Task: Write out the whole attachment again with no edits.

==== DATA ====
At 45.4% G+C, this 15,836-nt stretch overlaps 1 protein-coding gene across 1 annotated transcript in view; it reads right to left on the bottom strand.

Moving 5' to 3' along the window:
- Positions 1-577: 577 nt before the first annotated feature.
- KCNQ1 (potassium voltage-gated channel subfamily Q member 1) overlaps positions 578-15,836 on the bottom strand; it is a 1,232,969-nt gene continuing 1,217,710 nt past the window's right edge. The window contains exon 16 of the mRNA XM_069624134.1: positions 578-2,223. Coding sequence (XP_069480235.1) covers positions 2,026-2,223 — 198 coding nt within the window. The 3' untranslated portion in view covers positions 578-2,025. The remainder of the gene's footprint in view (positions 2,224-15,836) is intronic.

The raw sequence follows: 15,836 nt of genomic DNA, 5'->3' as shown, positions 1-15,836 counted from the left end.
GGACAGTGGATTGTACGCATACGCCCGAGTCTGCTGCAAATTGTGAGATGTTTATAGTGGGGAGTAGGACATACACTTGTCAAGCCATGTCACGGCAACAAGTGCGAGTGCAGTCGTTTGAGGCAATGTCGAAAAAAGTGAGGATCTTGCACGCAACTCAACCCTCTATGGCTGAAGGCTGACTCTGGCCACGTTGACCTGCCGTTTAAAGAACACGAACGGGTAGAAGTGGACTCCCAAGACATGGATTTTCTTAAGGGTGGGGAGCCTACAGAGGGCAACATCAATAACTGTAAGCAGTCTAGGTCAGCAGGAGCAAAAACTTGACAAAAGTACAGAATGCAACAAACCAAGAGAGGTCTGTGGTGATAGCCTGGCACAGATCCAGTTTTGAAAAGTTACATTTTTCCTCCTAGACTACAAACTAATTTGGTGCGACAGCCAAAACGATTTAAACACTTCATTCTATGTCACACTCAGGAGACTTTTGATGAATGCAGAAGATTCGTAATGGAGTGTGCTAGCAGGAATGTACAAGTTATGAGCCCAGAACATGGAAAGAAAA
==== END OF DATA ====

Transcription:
At 45.4% G+C, this 15,836-nt stretch overlaps 1 protein-coding gene across 1 annotated transcript in view; it reads right to left on the bottom strand.

Moving 5' to 3' along the window:
- Positions 1-577: 577 nt before the first annotated feature.
- KCNQ1 (potassium voltage-gated channel subfamily Q member 1) overlaps positions 578-15,836 on the bottom strand; it is a 1,232,969-nt gene continuing 1,217,710 nt past the window's right edge. The window contains exon 16 of the mRNA XM_069624134.1: positions 578-2,223. Coding sequence (XP_069480235.1) covers positions 2,026-2,223 — 198 coding nt within the window. The 3' untranslated portion in view covers positions 578-2,025. The remainder of the gene's footprint in view (positions 2,224-15,836) is intronic.

The raw sequence follows: 15,836 nt of genomic DNA, 5'->3' as shown, positions 1-15,836 counted from the left end.
GGACAGTGGATTGTACGCATACGCCCGAGTCTGCTGCAAATTGTGAGATGTTTATAGTGGGGAGTAGGACATACACTTGTCAAGCCATGTCACGGCAACAAGTGCGAGTGCAGTCGTTTGAGGCAATGTCGAAAAAAGTGAGGATCTTGCACGCAACTCAACCCTCTATGGCTGAAGGCTGACTCTGGCCACGTTGACCTGCCGTTTAAAGAACACGAACGGGTAGAAGTGGACTCCCAAGACATGGATTTTCTTAAGGGTGGGGAGCCTACAGAGGGCAACATCAATAACTGTAAGCAGTCTAGGTCAGCAGGAGCAAAAACTTGACAAAAGTACAGAATGCAACAAACCAAGAGAGGTCTGTGGTGATAGCCTGGCACAGATCCAGTTTTGAAAAGTTACATTTTTCCTCCTAGACTACAAACTAATTTGGTGCGACAGCCAAAACGATTTAAACACTTCATTCTATGTCACACTCAGGAGACTTTTGATGAATGCAGAAGATTCGTAATGGAGTGTGCTAGCAGGAATGTACAAGTTATGAGCCCAGAACATGGAAAGAAAA